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RECAP: The Hurston/Wright Foundation’s 15th Annual Legacy Awards

By Justin Cohen, News Staff Writer
Posted 10:05 PM EST, Fri., Oct. 28, 2016

The Hurston/Wright Foundation, an organization that seeks to discover and honor writers dedicated to the development of Black literature, hosted its 15th annual Legacy Awards on Friday, October 21, at the Washington Plaza Hotel.

The Hurston/Wright Foundation was founded in 1990 by award-winning author Marita Golden and bibliophile/cultural historian Clyde McElvene. The organization is named after literary masters Zora Neale Hurston and Richard Wright, in order to illuminate its platform on preserving the legacy and work of future Black writers and the literature they produce.

(Photo Courtesy of

(Photo Courtesy of

“If we don’t celebrate ourselves and our accomplishments no one will,” said Junot Diaz, acclaimed author, recipient of the MacArthur “Genius Grant.” Diaz received the Ella Baker Award for recognizing writers and art activists for exceptional work that advances social justice.

The night was standard award ceremony fare. The events started off with our mistress of ceremonies Michel Martin saying a few words on the night and its significance. Some particularly prominent artists were honored with the North Star award and the Ella Baker award, and finally all the awards for the different genres were distributed.

The foundation’s highest honor, the North Star Award, was presented by author Mitchell Jackson to famous African-American author and essayist Ernest J. Gaines. Ernest Gaines’ many works depict recent experiences of African-American migrants to the urban North.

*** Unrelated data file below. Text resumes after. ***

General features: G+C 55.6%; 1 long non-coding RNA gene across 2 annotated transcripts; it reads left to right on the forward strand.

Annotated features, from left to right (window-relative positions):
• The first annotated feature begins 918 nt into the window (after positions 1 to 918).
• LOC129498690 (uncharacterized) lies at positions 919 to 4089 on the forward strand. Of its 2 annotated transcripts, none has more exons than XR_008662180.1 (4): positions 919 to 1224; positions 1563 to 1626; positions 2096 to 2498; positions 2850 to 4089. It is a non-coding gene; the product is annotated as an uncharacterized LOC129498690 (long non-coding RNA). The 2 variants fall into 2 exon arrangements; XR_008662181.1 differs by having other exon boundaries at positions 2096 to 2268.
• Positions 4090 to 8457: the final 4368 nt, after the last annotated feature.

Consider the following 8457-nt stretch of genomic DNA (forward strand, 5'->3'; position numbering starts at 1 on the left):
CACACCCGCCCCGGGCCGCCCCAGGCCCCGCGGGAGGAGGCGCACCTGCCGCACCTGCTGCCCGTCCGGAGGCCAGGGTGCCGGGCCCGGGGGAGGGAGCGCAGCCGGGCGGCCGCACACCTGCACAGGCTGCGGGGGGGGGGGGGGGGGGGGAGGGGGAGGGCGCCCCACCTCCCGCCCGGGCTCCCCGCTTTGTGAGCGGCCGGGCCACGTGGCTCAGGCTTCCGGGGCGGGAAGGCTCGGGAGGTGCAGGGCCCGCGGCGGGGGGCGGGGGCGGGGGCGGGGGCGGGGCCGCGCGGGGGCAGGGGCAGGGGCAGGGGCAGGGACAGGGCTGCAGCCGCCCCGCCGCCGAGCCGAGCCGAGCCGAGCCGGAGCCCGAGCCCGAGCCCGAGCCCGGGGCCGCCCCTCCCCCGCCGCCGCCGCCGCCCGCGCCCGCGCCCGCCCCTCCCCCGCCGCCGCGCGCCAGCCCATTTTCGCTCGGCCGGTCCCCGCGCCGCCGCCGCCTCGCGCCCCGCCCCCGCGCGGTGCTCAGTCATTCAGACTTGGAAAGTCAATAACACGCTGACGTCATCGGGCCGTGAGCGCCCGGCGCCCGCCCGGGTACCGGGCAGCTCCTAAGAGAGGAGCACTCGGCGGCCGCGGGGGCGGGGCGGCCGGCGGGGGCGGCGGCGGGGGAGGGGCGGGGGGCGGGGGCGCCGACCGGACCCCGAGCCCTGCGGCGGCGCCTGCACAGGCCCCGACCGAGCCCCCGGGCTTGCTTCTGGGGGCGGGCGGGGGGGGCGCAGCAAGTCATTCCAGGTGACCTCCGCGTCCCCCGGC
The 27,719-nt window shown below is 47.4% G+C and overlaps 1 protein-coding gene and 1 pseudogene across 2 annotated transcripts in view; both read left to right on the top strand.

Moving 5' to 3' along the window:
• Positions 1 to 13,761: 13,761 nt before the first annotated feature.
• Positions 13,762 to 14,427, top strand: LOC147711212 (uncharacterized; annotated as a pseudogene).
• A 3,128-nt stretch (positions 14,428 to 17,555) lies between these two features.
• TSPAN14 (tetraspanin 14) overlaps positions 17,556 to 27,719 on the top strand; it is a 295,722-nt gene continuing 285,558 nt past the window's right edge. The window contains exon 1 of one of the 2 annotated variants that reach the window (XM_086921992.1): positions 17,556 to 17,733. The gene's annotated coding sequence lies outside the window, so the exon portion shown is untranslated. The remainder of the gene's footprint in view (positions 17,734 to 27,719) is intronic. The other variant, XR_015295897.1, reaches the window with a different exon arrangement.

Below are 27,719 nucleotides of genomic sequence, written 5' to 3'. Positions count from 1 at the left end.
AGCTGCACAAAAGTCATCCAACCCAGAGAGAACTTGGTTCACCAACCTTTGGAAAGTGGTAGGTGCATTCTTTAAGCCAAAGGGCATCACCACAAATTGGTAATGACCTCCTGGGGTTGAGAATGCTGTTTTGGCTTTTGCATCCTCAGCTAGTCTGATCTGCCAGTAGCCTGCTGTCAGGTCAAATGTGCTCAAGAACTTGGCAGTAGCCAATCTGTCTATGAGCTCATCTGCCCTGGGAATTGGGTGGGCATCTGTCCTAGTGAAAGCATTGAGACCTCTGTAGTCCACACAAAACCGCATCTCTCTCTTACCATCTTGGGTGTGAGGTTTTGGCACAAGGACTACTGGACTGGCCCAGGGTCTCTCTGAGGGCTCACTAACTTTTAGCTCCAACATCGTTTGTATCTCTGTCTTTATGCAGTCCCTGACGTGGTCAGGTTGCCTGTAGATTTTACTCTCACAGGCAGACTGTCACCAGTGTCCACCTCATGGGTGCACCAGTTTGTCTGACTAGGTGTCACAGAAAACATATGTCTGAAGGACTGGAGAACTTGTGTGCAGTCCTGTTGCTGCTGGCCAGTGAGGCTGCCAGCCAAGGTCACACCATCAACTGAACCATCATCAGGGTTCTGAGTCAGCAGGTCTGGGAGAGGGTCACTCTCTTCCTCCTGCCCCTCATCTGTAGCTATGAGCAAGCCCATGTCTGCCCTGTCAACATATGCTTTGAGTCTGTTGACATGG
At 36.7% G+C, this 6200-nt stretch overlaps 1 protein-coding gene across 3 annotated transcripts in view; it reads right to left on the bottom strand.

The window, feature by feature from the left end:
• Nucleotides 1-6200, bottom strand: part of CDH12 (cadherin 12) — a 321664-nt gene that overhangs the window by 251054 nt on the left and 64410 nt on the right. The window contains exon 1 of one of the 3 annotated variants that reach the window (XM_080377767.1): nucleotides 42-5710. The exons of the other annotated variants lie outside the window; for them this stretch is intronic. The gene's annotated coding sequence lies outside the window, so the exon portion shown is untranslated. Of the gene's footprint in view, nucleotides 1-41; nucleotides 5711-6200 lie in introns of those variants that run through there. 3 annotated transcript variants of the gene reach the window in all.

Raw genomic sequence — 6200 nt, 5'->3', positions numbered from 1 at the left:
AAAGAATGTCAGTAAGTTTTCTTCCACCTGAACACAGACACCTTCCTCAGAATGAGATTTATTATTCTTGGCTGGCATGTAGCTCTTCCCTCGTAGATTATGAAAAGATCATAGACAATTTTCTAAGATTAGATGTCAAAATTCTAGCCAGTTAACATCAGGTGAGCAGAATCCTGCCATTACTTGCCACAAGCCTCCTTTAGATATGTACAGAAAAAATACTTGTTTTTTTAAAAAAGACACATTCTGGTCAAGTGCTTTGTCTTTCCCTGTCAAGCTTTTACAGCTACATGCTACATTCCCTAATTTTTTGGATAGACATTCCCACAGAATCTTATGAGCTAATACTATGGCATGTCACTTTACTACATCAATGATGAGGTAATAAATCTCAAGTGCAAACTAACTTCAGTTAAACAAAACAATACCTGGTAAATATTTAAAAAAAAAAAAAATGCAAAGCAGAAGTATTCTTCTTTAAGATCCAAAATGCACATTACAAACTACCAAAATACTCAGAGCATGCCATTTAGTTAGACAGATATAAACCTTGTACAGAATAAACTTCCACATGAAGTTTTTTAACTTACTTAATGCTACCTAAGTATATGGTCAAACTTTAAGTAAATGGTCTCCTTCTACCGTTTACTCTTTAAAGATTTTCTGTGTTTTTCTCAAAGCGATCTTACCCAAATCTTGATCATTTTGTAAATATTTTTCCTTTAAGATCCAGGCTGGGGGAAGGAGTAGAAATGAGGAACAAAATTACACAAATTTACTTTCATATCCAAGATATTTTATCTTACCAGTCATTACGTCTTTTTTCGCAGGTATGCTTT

“It may be an honor to be granted this award for my work, but it is a greater honor that this award was given in the name of Zora Neale Hurston and Richard Wright, two of the greatest African-American writers in this country,” said Gaines upon receiving the award.

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The awards ceremony also honored student writers who contributed toward the legacy of Black literature with the award for college writers in fiction and poetry.

Recipient of the student fiction award, John S. Wilson III of Princeton University, won a $1,000 prize for his story “4, 6, 8.”

“Winning this award means a lot. I am mostly in a classroom with no people of color and I feel like I have to do a lot of translating. It is fortunate to me to be honored by people ‘looking through the Black gate,’ because when I have already written a story and I can tell them to enjoy it as it is,” Wilson said.

“If we look at the number of Hollywood films that are produced by Black people that star black people and the fact that most of white America will not go to see those films, what the mass of people will consume is more sports and not literature, I think this night takes on more and more importance,” said Haynes Davis, a poet attending the events of the night and a supporter of the arts.

As it is important to recognize the accomplishments of Black artists when they are hardly noticed by the public at large, the Hurston Wright Legacy Awards was an amazing celebration for many Black literature writers who are still daring to represent the culture.

During the close of the ceremony many of the award recipients joked and shared stories of their success and how they came to be where they are, and they were honored to have their accomplishments showcased. Junot Diaz paying tribute to those who came before and inspired him and The Legacy Award for Fiction writer James Hanahan delivering a touching tribute to his mother.

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The Hurston Wright Legacy awards highlighted the renowned esteem that Black literature has for many people of color, and the recipients were honored to receive an award named after writers who embodied black excellence.

“We have to support the arts. We have to keep supporting them as much as possible in order for them to flourish,” said Mr. Robert Richardson, a supporter of the Hurston/Wright Foundation.


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